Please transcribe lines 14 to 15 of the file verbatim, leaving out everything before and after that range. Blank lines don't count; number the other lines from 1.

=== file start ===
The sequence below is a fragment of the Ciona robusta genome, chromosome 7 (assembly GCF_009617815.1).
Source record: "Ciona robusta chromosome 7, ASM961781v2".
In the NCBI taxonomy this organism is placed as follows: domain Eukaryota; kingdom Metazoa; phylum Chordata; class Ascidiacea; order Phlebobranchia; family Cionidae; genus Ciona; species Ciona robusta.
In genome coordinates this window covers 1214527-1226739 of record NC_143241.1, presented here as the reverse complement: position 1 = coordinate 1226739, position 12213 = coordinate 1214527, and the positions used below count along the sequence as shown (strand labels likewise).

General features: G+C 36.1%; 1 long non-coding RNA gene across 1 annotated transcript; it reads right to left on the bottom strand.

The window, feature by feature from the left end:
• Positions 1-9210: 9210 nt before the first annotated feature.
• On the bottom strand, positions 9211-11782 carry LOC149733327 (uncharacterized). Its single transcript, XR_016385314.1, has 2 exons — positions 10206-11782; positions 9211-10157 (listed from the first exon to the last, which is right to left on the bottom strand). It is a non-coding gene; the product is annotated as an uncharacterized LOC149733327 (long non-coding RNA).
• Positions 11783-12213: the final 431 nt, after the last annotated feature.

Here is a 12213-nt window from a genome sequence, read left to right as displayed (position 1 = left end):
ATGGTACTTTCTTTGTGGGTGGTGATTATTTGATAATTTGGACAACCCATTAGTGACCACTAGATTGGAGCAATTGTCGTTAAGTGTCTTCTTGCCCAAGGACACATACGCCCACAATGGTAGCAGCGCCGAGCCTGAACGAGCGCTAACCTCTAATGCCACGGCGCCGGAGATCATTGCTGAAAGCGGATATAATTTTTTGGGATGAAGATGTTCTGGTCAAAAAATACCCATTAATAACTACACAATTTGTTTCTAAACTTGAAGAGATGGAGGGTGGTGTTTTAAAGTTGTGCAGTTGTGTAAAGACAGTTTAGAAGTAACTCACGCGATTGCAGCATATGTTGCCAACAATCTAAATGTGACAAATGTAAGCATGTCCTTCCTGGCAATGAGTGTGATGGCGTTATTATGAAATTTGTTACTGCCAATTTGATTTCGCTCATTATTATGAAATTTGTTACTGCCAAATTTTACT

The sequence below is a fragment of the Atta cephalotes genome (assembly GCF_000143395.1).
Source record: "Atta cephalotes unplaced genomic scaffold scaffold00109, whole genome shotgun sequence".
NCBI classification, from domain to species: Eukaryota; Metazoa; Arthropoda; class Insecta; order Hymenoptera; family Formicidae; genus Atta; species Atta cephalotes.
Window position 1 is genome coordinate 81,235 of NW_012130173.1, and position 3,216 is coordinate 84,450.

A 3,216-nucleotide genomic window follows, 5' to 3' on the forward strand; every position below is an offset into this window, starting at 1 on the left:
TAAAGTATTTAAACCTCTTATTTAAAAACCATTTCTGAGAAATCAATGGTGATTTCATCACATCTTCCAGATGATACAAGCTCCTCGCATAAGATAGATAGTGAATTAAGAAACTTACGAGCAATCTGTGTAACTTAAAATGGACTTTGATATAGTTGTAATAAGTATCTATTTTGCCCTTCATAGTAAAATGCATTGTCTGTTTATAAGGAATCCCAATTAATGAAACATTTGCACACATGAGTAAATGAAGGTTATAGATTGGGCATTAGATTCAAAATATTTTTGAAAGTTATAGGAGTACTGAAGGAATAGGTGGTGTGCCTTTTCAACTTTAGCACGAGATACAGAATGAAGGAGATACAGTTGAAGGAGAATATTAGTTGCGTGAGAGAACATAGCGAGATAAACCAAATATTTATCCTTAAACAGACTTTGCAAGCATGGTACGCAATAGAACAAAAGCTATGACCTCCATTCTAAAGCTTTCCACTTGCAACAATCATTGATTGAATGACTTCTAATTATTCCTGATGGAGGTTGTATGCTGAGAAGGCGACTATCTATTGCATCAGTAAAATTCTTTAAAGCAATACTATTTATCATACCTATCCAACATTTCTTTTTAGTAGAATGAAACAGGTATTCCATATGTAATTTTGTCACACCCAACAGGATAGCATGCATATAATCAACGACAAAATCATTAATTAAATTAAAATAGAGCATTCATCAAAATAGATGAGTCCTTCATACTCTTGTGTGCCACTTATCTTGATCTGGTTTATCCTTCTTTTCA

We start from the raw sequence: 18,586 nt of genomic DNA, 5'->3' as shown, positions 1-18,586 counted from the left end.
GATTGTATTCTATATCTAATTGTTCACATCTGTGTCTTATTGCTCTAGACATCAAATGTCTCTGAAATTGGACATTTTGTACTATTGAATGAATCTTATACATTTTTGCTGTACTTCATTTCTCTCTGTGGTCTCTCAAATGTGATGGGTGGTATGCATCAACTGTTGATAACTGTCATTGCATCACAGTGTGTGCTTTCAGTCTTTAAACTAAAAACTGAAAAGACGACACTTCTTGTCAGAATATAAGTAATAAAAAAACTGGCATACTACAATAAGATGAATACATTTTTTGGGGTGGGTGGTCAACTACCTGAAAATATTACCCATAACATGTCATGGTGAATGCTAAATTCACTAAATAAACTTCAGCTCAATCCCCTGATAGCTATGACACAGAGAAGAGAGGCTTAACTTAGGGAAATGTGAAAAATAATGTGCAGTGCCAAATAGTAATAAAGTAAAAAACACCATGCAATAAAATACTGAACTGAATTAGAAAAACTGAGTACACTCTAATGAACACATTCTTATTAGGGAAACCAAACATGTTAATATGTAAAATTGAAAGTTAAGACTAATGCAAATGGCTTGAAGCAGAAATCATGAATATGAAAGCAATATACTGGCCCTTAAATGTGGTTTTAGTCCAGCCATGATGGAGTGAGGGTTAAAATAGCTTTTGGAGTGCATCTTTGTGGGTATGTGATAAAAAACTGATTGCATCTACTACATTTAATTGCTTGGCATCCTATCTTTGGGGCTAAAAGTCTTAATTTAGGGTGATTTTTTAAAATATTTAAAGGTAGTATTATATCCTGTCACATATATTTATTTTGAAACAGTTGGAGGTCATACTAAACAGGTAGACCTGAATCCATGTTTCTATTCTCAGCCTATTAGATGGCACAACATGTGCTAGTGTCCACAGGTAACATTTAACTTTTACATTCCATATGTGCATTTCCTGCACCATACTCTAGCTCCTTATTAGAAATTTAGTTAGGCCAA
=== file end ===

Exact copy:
NCBI classification, from domain to species: Eukaryota; Metazoa; Arthropoda; class Insecta; order Hymenoptera; family Formicidae; genus Atta; species Atta cephalotes.
Window position 1 is genome coordinate 81,235 of NW_012130173.1, and position 3,216 is coordinate 84,450.